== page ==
lahore -

The upcoming government of the PML-N has no other option but to approach International Monetary Fund to control its fiscal imbalances, which country has been facing due to dwindling foreign reserves, balance of payment crisis, weakening exchange rate and financial mismanagement during the last five years, economists said.

“However, this is short-term solution and borrowing a long-term loan from the IMF is not the most viable and rational option for any country,” they warned.

There was consensus among the major financial experts, noted economists and representatives of trade and industry on availing short-term loaning facility from any donor including the IMF, saying that there is little doubt that the new government will have to agree to a multi-billion-dollar bailout from IMF as a short-term way-out, however some experts have opposed the idea, insisting on home-ground initiatives to revive economy.

Noted economist Dr Ashfaq Hassan Khan observed that Pakistan’s external financing over the next two to three years requires around $10-12 billion, which can be bridged only after obtaining a bailout package from the International Monetary Fund. He suggested the new government to arrange at least financing of over $7b from the IMF, World Bank and the Asian Development Bank. He said that IMF bailout package of around $5 billion is enough to repay the outstanding debt on an earlier $11 billion package that was suspended in 2011 after economic and reform targets were missed. The new IMF loan would likely spread repayments over five to 10 years, he said. He added that Pakistan requires between $6-$9 billion to avoid a balance of payments crisis.

To bridge financing gap of $5 billion, there are different medium-term solutions to fill this deep gap as the new government will have to generate non-debt inflows such as foreign investment and remittances or cut down trade deficit by boosting exports and reducing imports, observed former financial adviser Dr Salman Shah. He pointed out that in order to tackle the situation, the government borrowed an amount of $7.8 billion from IMF in 2008 under Stand-by Arrangement programme. The loan was to be repaid in different phases up till June 30, 2014. To avail option of IMF $5 billion under Extended Fund Facility (EFF), Pakistan would have to ensure adjustments of fiscal side to the tune of 3-4 per cent of GDP including enhancing revenues by 2 per cent of the GDP and curtailing expenditures by 1.5 percent of GDP.

Discussing the conditions of the financial donor, he said that Pakistan will have to reduce its power sector losses up to 1 per cent of GDP by raising power tariff, abolition of subsidy, better governance structure and controlling electricity losses just in few months.

Noted economist Dr Qais Aslam said that Pakistan has already paid around $3.24 billion and the repayment of the remaining sum is indeed a gigantic task. In April 2013, Pakistan paid its installment of IMF loan worth $106.55 million and in May it has paid amount of $533 million, resulting in swift depletion of foreign exchange reserves. He said that Pakistan’s debt servicing requirements will be at $6 billion in 2013-14 out of which $3.5 billion to be repaid to the IMF.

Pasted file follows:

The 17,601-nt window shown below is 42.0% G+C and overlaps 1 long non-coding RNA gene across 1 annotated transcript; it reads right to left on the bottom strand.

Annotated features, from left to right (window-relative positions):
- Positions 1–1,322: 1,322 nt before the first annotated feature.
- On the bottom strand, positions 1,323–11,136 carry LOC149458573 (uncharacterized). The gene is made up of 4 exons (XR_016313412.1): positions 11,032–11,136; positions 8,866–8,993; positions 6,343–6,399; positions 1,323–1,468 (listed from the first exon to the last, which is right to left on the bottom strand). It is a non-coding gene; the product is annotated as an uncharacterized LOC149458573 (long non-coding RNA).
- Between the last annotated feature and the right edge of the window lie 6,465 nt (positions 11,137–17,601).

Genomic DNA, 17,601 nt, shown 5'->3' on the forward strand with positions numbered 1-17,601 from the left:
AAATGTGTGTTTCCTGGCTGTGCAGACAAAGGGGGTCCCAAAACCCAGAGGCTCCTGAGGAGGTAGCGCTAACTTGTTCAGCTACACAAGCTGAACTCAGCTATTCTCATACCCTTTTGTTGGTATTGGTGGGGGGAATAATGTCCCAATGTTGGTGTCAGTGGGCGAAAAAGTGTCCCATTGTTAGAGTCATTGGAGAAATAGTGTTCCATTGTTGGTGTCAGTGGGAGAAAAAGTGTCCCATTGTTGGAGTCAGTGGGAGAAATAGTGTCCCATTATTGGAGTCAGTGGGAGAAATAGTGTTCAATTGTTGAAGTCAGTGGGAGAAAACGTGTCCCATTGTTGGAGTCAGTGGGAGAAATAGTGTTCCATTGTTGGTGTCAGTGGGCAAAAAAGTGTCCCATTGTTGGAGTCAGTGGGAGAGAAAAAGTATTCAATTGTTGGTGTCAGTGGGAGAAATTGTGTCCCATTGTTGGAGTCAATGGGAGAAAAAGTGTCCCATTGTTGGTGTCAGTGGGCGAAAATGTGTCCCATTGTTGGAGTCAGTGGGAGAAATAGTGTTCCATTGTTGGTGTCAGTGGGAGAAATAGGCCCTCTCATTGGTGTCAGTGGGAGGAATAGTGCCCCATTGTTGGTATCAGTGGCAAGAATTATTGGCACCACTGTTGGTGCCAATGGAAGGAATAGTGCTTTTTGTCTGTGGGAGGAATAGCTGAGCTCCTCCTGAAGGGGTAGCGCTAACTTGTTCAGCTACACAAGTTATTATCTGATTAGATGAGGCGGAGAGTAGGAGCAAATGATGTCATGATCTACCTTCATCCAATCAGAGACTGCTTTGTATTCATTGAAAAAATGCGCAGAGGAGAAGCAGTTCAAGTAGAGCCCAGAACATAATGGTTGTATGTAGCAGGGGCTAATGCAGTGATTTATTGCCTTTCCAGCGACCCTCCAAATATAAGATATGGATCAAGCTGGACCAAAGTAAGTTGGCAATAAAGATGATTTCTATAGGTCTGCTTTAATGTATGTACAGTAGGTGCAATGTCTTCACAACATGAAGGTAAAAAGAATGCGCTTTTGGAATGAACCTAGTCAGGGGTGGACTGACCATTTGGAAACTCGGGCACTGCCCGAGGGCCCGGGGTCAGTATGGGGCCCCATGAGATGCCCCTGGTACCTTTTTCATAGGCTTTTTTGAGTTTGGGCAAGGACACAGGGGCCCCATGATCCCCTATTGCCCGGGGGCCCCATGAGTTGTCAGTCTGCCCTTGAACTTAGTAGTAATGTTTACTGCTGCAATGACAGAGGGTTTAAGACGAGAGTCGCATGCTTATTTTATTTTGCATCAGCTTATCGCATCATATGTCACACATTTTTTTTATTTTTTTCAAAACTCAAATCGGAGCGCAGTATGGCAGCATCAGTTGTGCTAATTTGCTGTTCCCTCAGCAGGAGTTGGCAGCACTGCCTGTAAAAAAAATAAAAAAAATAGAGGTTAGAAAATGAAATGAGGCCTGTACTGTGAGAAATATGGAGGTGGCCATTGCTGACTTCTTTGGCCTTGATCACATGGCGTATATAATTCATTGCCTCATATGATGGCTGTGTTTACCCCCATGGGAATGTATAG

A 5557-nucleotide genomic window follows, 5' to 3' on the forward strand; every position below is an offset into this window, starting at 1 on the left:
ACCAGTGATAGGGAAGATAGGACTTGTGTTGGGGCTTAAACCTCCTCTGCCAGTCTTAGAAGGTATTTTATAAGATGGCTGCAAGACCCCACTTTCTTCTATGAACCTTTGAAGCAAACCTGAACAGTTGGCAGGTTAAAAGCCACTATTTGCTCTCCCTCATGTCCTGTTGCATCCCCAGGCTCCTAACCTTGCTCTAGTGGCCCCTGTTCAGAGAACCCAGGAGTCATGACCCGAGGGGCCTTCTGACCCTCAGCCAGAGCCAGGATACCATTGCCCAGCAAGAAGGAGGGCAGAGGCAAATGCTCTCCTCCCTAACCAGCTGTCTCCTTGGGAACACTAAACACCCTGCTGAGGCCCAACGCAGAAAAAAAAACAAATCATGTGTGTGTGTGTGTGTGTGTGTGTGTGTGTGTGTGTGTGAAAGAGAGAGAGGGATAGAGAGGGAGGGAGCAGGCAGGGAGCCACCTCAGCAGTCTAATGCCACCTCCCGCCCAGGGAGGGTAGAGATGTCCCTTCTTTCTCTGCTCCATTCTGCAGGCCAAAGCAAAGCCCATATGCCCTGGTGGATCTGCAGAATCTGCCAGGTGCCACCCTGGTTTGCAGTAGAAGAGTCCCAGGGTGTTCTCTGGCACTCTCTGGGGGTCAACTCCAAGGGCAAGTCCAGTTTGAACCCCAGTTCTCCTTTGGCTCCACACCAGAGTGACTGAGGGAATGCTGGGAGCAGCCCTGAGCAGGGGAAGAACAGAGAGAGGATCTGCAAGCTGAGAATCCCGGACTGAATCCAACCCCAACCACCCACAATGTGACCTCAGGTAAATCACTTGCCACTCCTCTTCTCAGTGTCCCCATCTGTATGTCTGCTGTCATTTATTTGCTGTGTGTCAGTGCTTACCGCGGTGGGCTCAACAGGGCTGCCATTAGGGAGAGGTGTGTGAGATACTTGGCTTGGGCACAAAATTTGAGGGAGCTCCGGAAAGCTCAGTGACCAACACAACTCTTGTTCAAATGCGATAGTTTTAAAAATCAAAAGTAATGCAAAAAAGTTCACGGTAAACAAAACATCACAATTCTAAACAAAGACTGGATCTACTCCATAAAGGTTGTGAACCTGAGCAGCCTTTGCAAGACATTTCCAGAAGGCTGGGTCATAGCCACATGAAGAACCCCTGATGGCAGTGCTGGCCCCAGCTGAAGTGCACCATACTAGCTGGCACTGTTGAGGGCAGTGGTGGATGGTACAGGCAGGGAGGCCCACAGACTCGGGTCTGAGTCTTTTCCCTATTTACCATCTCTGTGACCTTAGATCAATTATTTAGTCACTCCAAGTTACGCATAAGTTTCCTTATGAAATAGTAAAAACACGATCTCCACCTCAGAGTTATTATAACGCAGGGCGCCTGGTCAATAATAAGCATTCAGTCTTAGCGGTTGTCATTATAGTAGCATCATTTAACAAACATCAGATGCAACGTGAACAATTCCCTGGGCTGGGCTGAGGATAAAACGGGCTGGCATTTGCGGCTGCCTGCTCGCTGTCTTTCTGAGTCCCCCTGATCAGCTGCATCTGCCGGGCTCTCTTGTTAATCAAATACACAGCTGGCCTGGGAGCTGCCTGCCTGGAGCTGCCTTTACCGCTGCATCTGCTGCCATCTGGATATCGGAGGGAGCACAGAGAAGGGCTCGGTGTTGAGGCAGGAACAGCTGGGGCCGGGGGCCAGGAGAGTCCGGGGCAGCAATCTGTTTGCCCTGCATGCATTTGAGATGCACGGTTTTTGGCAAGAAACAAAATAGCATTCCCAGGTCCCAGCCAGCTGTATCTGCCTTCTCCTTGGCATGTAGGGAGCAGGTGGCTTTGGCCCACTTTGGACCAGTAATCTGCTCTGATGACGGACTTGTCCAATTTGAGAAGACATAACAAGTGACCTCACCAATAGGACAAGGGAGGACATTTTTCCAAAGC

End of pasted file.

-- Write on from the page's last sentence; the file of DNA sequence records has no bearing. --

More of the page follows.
FPCCI regional chairman Azhar Saeed Butt maintained that already foreign exchange reserves held with the State Bank of Pakistan have fallen to $6 billion from around $7.2 billion in March, 2013.This troubling front coupled with weak balance of payment situation has fallen upon the shoulders of caretaker government.

All Pakistan Business Forum chairman Nabeel Hashmi stated if Pakistan is unable to attract Foreign Direct Investment (FDI), if forex reserves deplete at the current rate, if government keeps on borrowing from the central bank and if law and order situation does not improve then the next government would have no option other than borrowing from IMF. He said that borrowing a long-term loan from the IMF will not be fruitful for Pakistan, as terms and conditions would be much harsher. For instance, it would have a very negative impact on our exchange rate as rupee would devalue further against other currencies, hitting the local industry.

APBF also feel that condition attached with the IMF loan may be such that deter future investment from local as well as the international investors into Pakistan. Macroeconomic stability can easily be achieved through sound economic policies and sheer commitment, he suggested.

The PBC Chairman Sikandar Mustafa Khan, stated that energy crisis has retarded Pakistan’s GDP growth rate by three to four percent and also deterred any substantial local and foreign investments. A chronically weak fiscal structure has fuelled high government borrowing and inflation, leading to a fiscal deficit of eight percent, which must be reduced to four percent. This along with policy uncertainties and weak governance standards needs to be urgently addressed if the GDP growth rate is to be sustained to at least 6 to 7 percent in the next few years.

LCCI president Farooq Iftikahr viewed that no bailout packages or international grants from other countries can save Pakistan from its economic woes. He said the government would have to re-organise power sector, restructure public sector businesses and reduce trade deficit to overcome economic woes.

As a first step, Federal Board of Revenue (FBR) should be restructured so as to induce more people in the tax paying net.  Foreign aid is a vicious circle, and Pakistan is wallowing in the midst of it.

FPCCI former MC member and IHA director Usman Ghani pointed out that foreign currency reserves could deplete to $2 billion by end of next financial year, keeping in view of heavy repayments to the IMF as well as slowing down of foreign inflows. He warned that the country’s reserves could turn into negative in financial year 2014-15 in case of having no programme with the IMF, which is ultimately not an option for Pakistan.